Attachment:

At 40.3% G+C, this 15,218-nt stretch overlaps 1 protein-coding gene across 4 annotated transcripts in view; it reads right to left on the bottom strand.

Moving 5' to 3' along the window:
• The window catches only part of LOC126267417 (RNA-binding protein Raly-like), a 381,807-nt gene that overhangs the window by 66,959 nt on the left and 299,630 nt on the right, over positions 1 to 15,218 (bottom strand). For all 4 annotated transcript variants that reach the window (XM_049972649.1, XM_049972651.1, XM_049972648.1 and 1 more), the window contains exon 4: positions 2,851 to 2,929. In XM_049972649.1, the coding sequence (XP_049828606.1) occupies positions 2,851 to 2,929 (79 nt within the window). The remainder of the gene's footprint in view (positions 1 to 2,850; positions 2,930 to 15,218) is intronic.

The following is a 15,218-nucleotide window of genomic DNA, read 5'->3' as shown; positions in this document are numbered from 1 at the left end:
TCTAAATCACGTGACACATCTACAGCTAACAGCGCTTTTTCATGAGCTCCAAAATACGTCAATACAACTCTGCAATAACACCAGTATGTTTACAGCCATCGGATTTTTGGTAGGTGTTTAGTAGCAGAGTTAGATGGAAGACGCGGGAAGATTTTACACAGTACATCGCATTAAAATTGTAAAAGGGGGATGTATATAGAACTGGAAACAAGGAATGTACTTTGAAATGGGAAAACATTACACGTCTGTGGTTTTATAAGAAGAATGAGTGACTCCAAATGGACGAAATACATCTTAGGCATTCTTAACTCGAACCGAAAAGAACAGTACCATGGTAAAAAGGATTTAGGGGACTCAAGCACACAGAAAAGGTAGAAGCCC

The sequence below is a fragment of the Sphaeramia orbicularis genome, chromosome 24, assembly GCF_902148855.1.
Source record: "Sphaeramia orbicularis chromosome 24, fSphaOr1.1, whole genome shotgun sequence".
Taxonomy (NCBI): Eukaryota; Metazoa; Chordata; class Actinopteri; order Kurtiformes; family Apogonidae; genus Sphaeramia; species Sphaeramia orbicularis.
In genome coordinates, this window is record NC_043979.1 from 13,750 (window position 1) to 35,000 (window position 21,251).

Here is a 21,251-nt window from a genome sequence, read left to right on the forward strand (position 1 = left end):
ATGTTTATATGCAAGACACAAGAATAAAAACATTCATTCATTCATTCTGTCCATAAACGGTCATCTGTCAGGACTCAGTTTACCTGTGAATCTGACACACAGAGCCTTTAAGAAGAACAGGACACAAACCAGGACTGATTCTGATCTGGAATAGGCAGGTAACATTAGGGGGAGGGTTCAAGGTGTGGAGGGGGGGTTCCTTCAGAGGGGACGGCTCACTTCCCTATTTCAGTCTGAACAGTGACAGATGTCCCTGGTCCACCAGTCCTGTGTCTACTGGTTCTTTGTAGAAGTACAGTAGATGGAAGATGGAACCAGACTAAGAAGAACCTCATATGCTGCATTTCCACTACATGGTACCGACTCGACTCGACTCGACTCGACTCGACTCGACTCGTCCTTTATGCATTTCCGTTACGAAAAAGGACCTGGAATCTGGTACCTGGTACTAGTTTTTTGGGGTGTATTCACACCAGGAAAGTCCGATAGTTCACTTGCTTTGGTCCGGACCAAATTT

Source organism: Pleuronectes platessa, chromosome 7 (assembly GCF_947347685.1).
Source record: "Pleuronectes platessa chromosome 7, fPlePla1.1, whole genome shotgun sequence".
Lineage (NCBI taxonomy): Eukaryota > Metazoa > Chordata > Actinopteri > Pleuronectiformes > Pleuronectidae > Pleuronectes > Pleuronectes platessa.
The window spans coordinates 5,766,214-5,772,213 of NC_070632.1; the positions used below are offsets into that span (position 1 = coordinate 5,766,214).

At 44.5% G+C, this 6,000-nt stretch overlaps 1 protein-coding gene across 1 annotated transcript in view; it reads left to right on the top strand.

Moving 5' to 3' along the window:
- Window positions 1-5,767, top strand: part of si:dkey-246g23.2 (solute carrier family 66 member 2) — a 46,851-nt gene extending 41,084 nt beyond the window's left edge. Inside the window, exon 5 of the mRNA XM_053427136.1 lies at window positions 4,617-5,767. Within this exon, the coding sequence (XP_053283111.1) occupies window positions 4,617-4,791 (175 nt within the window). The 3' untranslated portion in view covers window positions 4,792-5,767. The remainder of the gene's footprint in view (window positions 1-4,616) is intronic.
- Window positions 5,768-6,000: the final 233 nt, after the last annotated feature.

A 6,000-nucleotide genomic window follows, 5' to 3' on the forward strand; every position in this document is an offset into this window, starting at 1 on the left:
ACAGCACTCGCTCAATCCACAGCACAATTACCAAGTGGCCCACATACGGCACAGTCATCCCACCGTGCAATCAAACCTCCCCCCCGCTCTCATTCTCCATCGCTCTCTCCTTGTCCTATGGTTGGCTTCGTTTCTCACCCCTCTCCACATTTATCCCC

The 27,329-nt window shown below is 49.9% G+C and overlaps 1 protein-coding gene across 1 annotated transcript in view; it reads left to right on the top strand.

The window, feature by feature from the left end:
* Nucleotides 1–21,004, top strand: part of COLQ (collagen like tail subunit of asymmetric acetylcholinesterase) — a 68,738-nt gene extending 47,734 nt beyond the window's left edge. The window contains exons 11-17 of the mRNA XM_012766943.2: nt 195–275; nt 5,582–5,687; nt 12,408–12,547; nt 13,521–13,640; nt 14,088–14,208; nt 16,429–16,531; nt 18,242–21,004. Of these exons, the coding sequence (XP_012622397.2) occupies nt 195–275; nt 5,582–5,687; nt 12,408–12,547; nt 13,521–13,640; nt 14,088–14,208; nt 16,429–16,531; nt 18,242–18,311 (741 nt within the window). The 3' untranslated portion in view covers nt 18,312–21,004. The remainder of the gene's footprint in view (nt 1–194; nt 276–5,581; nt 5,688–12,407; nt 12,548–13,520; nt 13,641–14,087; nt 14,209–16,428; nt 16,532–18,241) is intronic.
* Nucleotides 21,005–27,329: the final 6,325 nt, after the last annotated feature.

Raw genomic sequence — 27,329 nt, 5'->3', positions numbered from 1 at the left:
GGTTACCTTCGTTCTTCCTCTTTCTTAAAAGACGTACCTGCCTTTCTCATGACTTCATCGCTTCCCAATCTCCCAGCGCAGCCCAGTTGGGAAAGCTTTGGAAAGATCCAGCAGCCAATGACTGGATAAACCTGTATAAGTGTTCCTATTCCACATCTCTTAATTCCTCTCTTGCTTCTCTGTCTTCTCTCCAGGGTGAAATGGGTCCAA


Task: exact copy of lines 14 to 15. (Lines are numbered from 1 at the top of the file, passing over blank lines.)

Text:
Lineage (NCBI taxonomy): Eukaryota > Metazoa > Chordata > Actinopteri > Pleuronectiformes > Pleuronectidae > Pleuronectes > Pleuronectes platessa.
The window spans coordinates 5,766,214-5,772,213 of NC_070632.1; the positions used below are offsets into that span (position 1 = coordinate 5,766,214).